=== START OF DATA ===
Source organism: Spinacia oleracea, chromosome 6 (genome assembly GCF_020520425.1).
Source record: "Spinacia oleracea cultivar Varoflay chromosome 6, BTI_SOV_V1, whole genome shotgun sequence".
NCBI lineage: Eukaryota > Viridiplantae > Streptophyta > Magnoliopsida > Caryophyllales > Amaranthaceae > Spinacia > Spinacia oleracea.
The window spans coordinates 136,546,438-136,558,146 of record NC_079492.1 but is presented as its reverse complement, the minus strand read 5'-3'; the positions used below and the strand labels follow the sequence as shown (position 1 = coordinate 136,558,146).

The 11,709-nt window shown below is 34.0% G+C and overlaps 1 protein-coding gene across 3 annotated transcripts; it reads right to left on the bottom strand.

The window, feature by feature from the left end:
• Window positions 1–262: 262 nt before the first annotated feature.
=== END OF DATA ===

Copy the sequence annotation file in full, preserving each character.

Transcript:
Source organism: Spinacia oleracea, chromosome 6 (genome assembly GCF_020520425.1).
Source record: "Spinacia oleracea cultivar Varoflay chromosome 6, BTI_SOV_V1, whole genome shotgun sequence".
NCBI lineage: Eukaryota > Viridiplantae > Streptophyta > Magnoliopsida > Caryophyllales > Amaranthaceae > Spinacia > Spinacia oleracea.
The window spans coordinates 136,546,438-136,558,146 of record NC_079492.1 but is presented as its reverse complement, the minus strand read 5'-3'; the positions used below and the strand labels follow the sequence as shown (position 1 = coordinate 136,558,146).

The 11,709-nt window shown below is 34.0% G+C and overlaps 1 protein-coding gene across 3 annotated transcripts; it reads right to left on the bottom strand.

The window, feature by feature from the left end:
• Window positions 1–262: 262 nt before the first annotated feature.